Atom lasers made easy

By Eric Smalley, Technology Research News

Tight control of photons in the form of laser beams is a key ingredient in technologies ranging from the Internet and long-distance telephone lines to CD and DVD players. Tightly controlling atoms in similar ways could also have far-reaching impact.

For several years researchers have been able to make groups of atoms behave like one atomic entity by chilling certain gases to just above absolute zero, and they have been able to produce beams of atoms by shining lasers at these Bose-Einstein Condensates.

But the process requires a complicated combination of laser beams, magnetic fields and radio waves, and the cumbersome laboratory equipment involved makes it difficult to study coherent matter, let alone make useful devices out of it.

A team of researchers at the Georgia Institute of Technology, however, has sidestepped the problem by finding a way to make condensed gas using only lasers.

Atom lasers could be used to deposit material atom by atom on a surface to, for instance, produce extremely fine lines on a computer chip. They could also make extremely sensitive measuring devices because atom waves, like light waves, can interfere with each other and the interference patterns are affected by tiny changes in forces like acceleration and gravity. Condensed atoms could also open the way for quantum mechanically linking thousands of atoms, which could yield extraordinarily powerful quantum computers.

"Researchers have been trying to achieve atomic Bose-Einstein Condensates using all-optical techniques for about 15 years," said Michael Chapman, an assistant professor of physics at Georgia Tech. "What we showed is that not only is it possible, it's downright easy. Better yet, the technique is faster than the magnetic trapping techniques," he said.

The researchers trapped 30 million rubidium atoms in three intersecting low-power laser beams, then transferred the atoms to a trap made of two intersecting high-power laser beams. The transfer left 2 million atoms in the second laser trap. The researchers allowed many of those atoms to evaporate out of the trap, leaving 660,000 much colder atoms, then decreased the power of the lasers, which caused a second round of evaporative cooling.

The researchers were able to make this last step happen in about 2 1/2 seconds, which was fast enough for the remaining 3,500 atoms to form a Bose-Einstein Condensate.

"This is a marvelous piece of work. It is significant because it highlights an efficient and robust route to the production of Bose-Einstein condensed atoms, or atom lasers," said Mark Kasevich, an associate professor of applied physics at Yale University.

Previous Bose-Einstein Condensate experiments trapped atoms with large magnets and cooled them by generating a radio frequency electric field, said Michael G. Moore, a physicist at the Harvard-Smithsonian Center for Astrophysics.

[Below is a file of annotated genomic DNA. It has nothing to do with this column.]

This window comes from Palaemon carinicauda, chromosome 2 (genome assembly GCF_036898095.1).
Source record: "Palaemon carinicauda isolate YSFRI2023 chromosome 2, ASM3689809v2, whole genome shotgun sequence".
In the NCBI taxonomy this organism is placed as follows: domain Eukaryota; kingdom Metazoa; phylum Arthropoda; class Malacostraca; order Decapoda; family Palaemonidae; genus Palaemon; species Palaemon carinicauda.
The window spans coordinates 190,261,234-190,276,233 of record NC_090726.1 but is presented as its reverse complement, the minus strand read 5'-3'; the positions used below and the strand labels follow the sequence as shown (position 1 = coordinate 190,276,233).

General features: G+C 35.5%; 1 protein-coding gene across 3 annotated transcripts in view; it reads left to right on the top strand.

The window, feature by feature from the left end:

The Georgia Tech experiment replaced both with a commercial carbon dioxide laser. "The increase in simplicity is therefore enormous. The decrease in cost is probably quite significant as well," he said. The all-optical techniques for producing Bose-Einstein Condensates is a significant step toward using condensed matter in practical devices, said Moore.

The Georgia Tech researchers plan to experiment with using the laser-produced Bose-Einstein Condensates for quantum computing, said Chapman.

One problem in quantum computing is information transfer. Atoms are useful for storing and manipulating quantum information but are difficult to transport, while photons are hard to store but could be used to transfer quantum information within and between quantum computers. "A particularly intriguing possibility is to combine the condensates with optical cavities, which are two facing mirrors that trap photons, to exchange quantum information between the photons and atomic condensates," Chapman said.

It it is likely to be more than 10 years before Bose-Einstein Condensates are used in practical applications, said Chapman.

Chapman's research colleagues were Murray B. Barrett and Jacob A. Sauer of Georgia Tech. They published the research in the July 2, 2001 issue of the journal Physical Review Letters. The research was funded by the National Security Agency and the Advanced Research and Development Activity, which is a joint NSA-Department of Defense funding organization.

Timeline:   >10 years
Funding:   Government
TRN Categories:   Optical Computing, Optoelectronics and Photonics; Quantum Computing
Story Type:   News
Related Elements:  Technical paper, "All-Optical Formation of an Atomic Bose-Einstein Condensate," Physical Review Letters, July 2, 2001


August 15, 2001

Page One

Atom lasers made easy

Molecule makes mini memory

Does heavy volume smooth Net traffic?

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Quantum effect for chipmaking confirmed


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